Brett Kavanaugh Forced to Fix Error in Opinion on Absentee Ballots

Brett Kavanaugh Forced to Fix Error in Opinion on Absentee Ballots

Justice Brett Kavanaugh had to correct an error in an opinion as part of a Supreme Court ruling that disallowed Wisconsin election officials from counting mail-in ballots arriving after Election Day.

In the opinion, Kavanaugh argued Vermont had not changed its voting procedures despite the coronavirus pandemic.

“States such as Vermont, by contrast, have decided not to make changes to their ordinary election rules, including to the election-day deadline for receipt of absentee ballots,” Kavanaugh wrote as part of a concurring opinion.

The Court ruled 5-3 against Wisconsin extending its deadline, with Justices Kagan, Sotomayor and Breyer dissenting. Justice Amy Coney Barrett did not participate in the process.

In response, Vermont Secretary of State Jim Condos wrote to the Court that the state did make some changes, including mailing registered voters a ballot and prepaid envelope and authorizing election officials to begin processing ballots within 30 days of Election Day.

Wisconsin did neither or these things, and so “Vermont is not an accurate comparison” for Kavanaugh’s argument, Condos wrote.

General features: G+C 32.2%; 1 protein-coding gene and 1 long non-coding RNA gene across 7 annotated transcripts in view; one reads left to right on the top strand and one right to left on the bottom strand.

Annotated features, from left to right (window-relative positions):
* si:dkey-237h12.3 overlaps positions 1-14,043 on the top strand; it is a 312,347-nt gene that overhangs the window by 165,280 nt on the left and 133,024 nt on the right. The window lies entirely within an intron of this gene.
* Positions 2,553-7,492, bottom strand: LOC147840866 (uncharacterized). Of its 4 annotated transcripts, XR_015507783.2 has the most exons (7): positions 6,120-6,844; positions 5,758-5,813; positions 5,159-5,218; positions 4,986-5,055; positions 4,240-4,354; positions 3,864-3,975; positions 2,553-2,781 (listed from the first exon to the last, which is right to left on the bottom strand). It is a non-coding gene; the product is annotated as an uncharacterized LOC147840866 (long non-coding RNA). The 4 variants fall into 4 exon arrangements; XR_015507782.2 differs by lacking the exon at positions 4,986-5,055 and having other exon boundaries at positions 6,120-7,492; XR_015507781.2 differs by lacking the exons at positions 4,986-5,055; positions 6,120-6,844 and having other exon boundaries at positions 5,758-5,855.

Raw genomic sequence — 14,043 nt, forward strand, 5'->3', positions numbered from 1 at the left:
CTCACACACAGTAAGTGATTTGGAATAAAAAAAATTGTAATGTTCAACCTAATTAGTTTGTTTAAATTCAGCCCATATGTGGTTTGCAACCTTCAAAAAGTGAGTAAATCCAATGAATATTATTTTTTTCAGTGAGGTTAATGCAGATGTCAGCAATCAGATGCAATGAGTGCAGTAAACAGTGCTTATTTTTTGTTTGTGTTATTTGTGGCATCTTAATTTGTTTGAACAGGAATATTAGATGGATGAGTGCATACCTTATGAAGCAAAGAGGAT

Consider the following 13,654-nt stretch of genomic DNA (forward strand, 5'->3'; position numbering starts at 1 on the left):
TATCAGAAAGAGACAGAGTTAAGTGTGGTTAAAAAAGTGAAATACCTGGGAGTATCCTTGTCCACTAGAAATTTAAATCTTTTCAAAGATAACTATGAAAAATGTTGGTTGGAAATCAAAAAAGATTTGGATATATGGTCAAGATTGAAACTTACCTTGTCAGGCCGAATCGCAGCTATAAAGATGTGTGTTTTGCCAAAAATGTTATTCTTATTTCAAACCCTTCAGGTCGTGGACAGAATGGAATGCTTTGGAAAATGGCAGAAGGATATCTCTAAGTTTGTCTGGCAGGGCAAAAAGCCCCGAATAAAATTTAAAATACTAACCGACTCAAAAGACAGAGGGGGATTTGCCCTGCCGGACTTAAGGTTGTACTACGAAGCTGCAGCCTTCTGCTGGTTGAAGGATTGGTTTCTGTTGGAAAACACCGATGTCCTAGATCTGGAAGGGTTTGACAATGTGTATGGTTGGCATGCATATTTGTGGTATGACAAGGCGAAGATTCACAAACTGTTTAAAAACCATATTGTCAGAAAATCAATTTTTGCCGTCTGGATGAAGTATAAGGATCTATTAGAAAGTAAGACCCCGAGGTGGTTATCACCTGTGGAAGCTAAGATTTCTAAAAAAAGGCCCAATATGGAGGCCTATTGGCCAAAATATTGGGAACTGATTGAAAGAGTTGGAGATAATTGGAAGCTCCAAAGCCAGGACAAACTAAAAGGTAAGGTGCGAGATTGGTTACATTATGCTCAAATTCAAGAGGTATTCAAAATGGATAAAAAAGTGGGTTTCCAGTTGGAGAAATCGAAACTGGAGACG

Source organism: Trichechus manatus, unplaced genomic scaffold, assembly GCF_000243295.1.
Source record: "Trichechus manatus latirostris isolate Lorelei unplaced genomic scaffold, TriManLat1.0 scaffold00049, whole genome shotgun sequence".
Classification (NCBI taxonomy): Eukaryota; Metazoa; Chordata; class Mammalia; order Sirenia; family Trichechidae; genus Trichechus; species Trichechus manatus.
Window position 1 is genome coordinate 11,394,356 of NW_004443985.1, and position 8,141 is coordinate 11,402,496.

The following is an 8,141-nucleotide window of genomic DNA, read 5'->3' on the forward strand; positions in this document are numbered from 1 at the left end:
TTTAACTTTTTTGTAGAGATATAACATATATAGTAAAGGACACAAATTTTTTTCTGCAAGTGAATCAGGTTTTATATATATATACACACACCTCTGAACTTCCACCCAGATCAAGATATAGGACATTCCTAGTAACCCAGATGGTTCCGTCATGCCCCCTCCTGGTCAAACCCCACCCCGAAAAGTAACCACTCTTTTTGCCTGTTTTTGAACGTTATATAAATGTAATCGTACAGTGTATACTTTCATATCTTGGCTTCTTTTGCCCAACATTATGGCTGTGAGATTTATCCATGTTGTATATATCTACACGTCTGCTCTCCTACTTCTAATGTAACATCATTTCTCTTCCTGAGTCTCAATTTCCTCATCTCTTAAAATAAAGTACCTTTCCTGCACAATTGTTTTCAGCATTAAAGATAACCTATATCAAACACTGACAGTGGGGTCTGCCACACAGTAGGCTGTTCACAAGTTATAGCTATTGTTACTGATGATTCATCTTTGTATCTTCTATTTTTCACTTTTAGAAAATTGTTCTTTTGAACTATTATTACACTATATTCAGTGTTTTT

Kavanaugh’s opinion was changed Wednesday night, a few hours after Condos publicized his letter on Twitter. The Trump-nominated justice’s argument has been criticized by voting rights groups for writing that the deadlines for mail-in ballots were put in place “to avoid the chaos and suspicions of impropriety that can ensue if thousands of absentee ballots flow in after Election Day and potentially flip the results of an election.”

In her dissent, Kagan referenced her colleague’s opinion, and noted that “there are no results to ‘flip’ until all valid votes are counted.”

Legal experts say that mistakes of this sort become more likely when the Court is working at its current pace.

William Vaillancourt

William Vaillancourt

William Vaillancourt is a writer and editor from New Hampshire whose work has appeared in The Washington Post, The Boston Globe, The Progressive, Slate and Areo Magazine, among other places. He holds a BA in Political Science and History from Boston University.